A Maryland couple says their family was booted off a United flight after they complained that an in-flight movie was too violent for their young kids.
A Maryland couple flying with two young boys says their United Airlines flight was diverted and the family was ordered removed from the plane after they complained that an in-flight movie was too violent and inappropriate for kids.
The couple, whose names are not revealed, gave their account in an article in The Atlantic magazine about United Airlines and "disruptive" passengers.
The parents say they were traveling with their two sons, ages 8 and 4, on a flight from Denver to Baltimore on Feb. 2. The in-flight entertainment was "Alex Cross," a PG-13-rated action movie about a young homicide detective/psychologist who meets his match in a serial killer.
"It includes extreme, graphic violence and sexually explicit content. On our plane, an A320, the movie was projected on drop-down screens above the seats, such that we could not shield our young children from this inappropriate content," the parents wrote in a letter to The Atlantic.
The parents said they asked two flight attendants to turn off the monitor in their area of the cabin but were told it was not possible. They then asked for the captain's name.
More than an hour later, the captain announced that the flight was being diverted to Chicago O'Hare International Airport due to "security concerns," the couple told The Atlantic.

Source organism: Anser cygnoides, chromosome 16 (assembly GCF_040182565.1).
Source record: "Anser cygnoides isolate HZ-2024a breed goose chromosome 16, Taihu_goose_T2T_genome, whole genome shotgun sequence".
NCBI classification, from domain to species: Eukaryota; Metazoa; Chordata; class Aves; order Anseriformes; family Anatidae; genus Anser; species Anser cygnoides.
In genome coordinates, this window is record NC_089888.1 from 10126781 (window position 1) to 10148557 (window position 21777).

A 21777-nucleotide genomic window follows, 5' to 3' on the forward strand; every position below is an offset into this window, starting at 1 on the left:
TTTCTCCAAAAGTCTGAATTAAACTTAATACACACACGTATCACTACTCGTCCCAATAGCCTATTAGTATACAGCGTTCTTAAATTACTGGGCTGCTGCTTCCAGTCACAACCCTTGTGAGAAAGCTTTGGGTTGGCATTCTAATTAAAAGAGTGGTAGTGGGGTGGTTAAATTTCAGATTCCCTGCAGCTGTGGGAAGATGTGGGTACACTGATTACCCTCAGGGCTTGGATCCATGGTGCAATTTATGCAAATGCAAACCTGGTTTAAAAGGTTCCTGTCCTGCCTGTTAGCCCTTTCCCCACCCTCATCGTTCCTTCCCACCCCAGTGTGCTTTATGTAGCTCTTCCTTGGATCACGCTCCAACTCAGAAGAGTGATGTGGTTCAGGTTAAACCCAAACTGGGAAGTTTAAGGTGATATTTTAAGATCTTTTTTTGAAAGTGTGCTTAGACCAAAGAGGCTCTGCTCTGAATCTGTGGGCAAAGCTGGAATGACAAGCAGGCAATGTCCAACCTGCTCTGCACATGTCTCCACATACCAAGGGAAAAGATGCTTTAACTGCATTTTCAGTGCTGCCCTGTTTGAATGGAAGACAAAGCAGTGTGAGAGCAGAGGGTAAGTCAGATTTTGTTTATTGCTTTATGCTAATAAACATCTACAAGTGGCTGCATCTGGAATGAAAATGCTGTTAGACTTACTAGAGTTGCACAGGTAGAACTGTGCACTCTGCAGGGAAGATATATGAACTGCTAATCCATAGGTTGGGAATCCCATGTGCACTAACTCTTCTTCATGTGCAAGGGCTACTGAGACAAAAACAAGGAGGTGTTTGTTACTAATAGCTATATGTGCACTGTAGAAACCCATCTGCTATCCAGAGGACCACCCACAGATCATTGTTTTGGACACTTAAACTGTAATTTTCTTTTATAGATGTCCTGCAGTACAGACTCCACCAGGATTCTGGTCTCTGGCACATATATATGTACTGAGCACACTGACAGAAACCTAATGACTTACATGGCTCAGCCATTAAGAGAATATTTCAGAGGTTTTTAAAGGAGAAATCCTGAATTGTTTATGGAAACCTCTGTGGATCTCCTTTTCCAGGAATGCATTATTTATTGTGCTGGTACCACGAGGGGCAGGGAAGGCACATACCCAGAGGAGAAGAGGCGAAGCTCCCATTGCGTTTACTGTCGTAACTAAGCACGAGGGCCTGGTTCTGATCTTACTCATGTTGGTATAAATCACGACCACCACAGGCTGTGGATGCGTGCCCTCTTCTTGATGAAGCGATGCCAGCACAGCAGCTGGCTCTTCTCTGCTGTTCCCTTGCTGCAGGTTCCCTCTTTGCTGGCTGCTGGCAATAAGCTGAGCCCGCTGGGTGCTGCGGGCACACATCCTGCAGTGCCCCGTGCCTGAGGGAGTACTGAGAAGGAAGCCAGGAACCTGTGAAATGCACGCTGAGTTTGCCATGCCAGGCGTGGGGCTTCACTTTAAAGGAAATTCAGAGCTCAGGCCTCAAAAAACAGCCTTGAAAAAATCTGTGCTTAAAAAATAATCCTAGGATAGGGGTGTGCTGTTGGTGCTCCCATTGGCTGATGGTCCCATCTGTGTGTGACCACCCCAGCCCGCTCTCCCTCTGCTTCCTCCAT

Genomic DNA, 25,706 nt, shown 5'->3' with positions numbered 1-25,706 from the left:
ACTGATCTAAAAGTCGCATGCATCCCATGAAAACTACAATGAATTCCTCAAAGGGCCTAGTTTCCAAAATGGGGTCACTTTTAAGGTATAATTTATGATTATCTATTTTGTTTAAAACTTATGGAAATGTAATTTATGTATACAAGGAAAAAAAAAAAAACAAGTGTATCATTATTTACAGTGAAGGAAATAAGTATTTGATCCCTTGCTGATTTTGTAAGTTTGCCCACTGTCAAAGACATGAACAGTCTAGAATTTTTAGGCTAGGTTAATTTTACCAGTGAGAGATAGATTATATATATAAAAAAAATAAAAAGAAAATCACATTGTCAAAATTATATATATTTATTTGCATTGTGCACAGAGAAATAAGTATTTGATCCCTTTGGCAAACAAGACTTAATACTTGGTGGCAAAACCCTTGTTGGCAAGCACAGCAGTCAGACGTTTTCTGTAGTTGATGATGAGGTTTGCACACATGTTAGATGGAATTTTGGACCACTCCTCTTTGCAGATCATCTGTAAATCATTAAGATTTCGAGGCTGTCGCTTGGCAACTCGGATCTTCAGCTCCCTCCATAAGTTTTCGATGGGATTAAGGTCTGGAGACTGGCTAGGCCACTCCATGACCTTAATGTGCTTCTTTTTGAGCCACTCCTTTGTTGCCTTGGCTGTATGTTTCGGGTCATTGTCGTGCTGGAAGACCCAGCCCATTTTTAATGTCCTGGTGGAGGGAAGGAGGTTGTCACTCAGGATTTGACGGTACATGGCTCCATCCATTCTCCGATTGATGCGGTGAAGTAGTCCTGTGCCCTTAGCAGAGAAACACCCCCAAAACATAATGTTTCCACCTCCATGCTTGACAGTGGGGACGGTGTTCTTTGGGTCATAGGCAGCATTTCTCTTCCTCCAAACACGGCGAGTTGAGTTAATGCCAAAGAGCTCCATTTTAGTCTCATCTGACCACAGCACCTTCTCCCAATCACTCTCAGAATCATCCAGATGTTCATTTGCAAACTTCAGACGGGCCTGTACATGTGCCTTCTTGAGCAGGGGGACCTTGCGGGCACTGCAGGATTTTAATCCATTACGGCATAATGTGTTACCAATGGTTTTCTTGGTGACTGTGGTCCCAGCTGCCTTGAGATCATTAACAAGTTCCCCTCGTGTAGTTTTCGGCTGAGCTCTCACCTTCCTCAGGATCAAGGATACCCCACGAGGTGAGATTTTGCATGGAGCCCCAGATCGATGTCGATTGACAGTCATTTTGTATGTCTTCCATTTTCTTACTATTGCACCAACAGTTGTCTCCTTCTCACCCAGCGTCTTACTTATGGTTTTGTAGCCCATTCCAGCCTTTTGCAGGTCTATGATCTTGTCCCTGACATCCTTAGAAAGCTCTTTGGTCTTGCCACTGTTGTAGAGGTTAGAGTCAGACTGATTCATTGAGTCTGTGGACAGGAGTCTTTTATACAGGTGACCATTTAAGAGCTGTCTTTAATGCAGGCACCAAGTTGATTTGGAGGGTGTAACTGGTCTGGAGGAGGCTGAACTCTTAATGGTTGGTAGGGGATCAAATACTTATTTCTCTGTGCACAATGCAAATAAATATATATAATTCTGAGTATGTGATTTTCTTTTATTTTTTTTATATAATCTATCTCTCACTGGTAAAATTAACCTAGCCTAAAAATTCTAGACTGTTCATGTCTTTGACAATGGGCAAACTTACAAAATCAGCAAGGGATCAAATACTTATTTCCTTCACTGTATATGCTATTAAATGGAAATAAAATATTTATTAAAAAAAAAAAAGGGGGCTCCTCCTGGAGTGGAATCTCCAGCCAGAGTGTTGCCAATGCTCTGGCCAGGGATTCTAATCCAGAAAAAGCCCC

Family kicked off plane for complaint about in-flight movie
Upon landing in Chicago, they said a Chicago police officer boarded the aircraft and, to their bewilderment, asked the family to disembark.
"The captain, apparently, felt that our complaint constituted grave danger to the aircraft, crew and the other passengers, and that this danger justified inconveniencing his crew, a few of whom 'timed out during the diversion, and a full plane of your customers, causing dozens of them to miss their connections, wasting time, precious jet fuel, and adding to United's carbon footprint," according to their account in The Atlantic.
The couple said they were interviewed briefly by authorities, cleared and put on the next flight to Baltimore.
"Had this been in a cinema or a restaurant, we would have simply left if the content were too violent, or too sexual, for a preschooler and a 2nd grader. Cruising at 30,000 feet, leaving was not an option," the couple wrote.
In a statement issued to several media outlets Friday, United Airlines said:
"United Flight 638 from Denver to Baltimore was diverted to Chicago O'Hare after the crew reported a disturbance involving a passenger. The flight landed without incident and the passengers were removed from the aircraft. We reaccommodated the customers on the next flight to Baltimore and have since conducted a full review of our inflight entertainment."
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